Cuban Overture (arr. Milburn)

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George Gershwin

George Gershwin (arr. Dwayne S Milburn)

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General Info

Year: 1932
Duration: c. 10:00
Difficulty: VI (see Ratings for explanation)
Original Medium: Orchestra
Publisher: Manuscript (U.S. Army Band)
Cost: Score and Parts - Unknown


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None discovered thus far.

Program Notes

In mid-1932. George Gershwin left New York with several friends to take a vacation in Havana, Cuba. He had just presented a successful show on Broadway – Of Thee I sing –- and the premiere of his Second Rhapsody for Piano and Orchestra. While there, he became fascinated with the native music of Cuba and returned to New York armed with Cuban percussion instruments and musical ideas.

These ideas culminated in a symphonic work entitled Rumba; its first performance was presented in an all-Gershwin concert in Levisohn Stadium on August 16, 1932, conducted by Albert Coates. Later, on November first of the same year, it was presented at the Metropolitan Opera under the title Cuban Overture. Gershwin provided these program thoughts:

In my composition I have endeavored to combine the Cuban rhythms with my own thematic material. The result is a symphonic overture, which embodies the essence of the Cuban dance.

It has three main parts. The first part, Moderator e Molto Ritmato, is preceded by a [forte] introduction featuring some of the thematic material. Then comes a three-part contrapunctual episode leading to a second theme. The first part finishes with a recurrence of the first theme combined with fragments of the second.

A solo clarinet cadenza leads to the middle part, which is in a plaintive mood. It is a gradual developing canon in a polytonal manner. This part concludes with a climax based on an ostinato of the theme in the canon, after which a sudden change in tempo brings us back to the rumba dance rhythms.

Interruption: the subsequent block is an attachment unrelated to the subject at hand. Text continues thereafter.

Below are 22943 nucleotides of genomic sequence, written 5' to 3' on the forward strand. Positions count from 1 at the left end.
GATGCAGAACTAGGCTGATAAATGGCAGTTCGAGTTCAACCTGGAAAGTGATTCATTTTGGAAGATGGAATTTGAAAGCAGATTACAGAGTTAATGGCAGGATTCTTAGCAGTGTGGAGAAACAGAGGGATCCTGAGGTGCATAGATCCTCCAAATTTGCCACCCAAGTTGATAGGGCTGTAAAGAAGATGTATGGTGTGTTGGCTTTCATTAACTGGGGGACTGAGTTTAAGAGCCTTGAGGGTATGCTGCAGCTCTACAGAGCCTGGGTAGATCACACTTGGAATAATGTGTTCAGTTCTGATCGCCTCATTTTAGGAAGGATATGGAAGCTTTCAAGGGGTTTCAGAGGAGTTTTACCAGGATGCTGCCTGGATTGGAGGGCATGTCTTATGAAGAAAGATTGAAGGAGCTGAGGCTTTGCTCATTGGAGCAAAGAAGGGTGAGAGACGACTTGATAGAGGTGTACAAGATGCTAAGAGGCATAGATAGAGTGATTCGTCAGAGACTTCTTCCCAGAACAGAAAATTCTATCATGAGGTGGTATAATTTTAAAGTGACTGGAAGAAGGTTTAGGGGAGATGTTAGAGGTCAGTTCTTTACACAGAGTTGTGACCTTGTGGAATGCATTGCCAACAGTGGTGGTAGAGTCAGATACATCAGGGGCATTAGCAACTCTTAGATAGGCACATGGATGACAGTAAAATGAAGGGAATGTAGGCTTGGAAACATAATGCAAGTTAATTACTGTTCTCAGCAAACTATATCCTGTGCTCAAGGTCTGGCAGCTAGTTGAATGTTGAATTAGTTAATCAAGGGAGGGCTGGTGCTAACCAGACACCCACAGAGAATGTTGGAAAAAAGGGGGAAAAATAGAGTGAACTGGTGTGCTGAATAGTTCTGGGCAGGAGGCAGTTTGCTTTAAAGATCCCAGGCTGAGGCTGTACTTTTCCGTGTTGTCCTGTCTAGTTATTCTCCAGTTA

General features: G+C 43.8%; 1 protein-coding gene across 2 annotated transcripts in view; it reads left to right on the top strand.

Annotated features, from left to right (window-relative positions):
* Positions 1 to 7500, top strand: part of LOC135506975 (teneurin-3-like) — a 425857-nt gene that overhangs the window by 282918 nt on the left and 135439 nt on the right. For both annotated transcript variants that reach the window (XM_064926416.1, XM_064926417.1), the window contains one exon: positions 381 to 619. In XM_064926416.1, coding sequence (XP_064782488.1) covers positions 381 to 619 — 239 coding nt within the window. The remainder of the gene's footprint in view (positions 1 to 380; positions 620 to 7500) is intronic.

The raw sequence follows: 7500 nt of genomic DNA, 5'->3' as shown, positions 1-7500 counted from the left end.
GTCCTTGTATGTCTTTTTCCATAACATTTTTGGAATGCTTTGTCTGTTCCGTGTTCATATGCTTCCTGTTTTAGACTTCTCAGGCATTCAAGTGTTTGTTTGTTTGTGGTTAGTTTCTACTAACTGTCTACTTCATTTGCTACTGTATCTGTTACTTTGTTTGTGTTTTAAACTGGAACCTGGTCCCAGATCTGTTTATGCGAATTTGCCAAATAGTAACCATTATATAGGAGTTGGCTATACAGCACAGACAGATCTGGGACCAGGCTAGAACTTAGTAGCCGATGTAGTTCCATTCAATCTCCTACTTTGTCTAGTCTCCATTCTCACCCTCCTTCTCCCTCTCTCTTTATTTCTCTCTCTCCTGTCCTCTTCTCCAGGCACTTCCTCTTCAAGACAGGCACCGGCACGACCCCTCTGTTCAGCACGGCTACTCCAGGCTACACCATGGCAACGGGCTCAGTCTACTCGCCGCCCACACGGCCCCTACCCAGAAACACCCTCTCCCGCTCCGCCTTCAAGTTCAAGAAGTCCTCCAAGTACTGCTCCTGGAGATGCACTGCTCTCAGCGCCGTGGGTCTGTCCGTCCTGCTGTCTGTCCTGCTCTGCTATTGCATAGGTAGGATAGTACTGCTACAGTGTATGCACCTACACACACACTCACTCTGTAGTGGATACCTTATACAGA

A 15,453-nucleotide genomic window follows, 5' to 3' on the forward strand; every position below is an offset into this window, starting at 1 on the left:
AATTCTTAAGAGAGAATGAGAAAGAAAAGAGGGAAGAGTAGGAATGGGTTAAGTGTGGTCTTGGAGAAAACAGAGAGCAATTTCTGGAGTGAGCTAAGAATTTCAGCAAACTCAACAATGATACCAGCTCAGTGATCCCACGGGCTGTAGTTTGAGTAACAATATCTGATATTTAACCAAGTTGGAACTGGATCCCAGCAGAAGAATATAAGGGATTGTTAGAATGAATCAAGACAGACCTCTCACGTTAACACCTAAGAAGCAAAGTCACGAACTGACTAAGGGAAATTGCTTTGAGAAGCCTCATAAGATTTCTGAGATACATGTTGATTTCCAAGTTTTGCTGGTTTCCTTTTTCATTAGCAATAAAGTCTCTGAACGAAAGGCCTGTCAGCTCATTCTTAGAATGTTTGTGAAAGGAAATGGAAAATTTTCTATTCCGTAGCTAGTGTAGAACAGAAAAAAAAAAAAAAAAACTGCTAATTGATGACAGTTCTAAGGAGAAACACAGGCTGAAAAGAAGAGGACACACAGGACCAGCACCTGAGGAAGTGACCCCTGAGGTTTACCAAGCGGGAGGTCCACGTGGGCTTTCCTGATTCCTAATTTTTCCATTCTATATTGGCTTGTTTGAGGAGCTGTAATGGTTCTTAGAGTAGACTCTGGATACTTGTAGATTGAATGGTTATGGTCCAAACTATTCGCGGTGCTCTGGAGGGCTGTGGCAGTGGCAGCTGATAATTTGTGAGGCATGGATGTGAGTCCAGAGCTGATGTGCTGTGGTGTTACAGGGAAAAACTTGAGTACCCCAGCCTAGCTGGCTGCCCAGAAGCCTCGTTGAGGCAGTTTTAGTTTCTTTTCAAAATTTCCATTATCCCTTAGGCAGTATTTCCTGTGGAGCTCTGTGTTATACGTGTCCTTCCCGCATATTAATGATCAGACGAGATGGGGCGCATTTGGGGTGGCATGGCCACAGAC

The final is a development of the preceding material in a stretto-like manner. This leads us back once again to the main theme.

The conclusion of the work is a coda featuring the Cuban instruments of the percussion.

As is the case with Second Rhapsody, Cuban Overture portrays a composer in transition –- trying out new ideas in harmony and counterpoint and streamlining his orchestration. Doubtless a major source of this change –- and historians will argue how much or how little –- was due to Gershwin's studies with Joseph Schillinger, which started in 1932.

Certainly, Gershwin's musical interests were widening at this point since his music library now included Bach's The Art of the Fugue, Schubert, Beethoven, Brahms and the then-avant-garde works of Berg and Schoenberg. For many years he had been an irregular student of music, and now he surprised his friends with this knowledge of the inner workings of the classics. While linear aspects of his music revealed a growing influence, Gershwin's orchestral technique was making even greater strides. It may very well be that this is the area in which Schillinger influenced Gershwin the most. Cuban Overture has the fewest examples of the excessive instrumental doublings that Gershwin overused in his orchestration of the Concerto in F, An American in Paris, and Second Rhapsody. However, Gershwin, remaining true to his own spirit, continued his orchestral palette and sound in addition to his bad habits in orchestration.

Gershwin also highlighted the formal aspects of his music since he was obviously aware that even critics praising his work were not happy with the sometimes awkward construction of some of his orchestral music. This was an aspect of his creative effort that he constantly sought to improve. This, Second Rhapsody and Cuban Overture were opportunities to experiment in form, imitative counterpoint and more effective transitions.

In Cuban Overture, Gershwin was thus able to demonstrate a great leap forward in musical maturity as well as to show how his interest in new and different musical cultures could affect his own creativity.

- Program Note by Mark Rogers

Rumba was premièred by the New York Philharmonic in the now-demolished Lewisohn Stadium on August 16, 1932, during an all-Gershwin concert of epic proportions. After the performance, an elated composer wrote: “It was, I really believe, the most exciting night I have ever had . . . 17,845 people paid to get in and just about 5,000 were at the closed gates trying to fight their way in unsuccessfully.”

Cuban Overture was Gershwin’s last effort at composing a significant concert work before his untimely death in 1937 at the age thirty-eight.

- Program Note from U.S. Marine Band concert program, 24 August 2016


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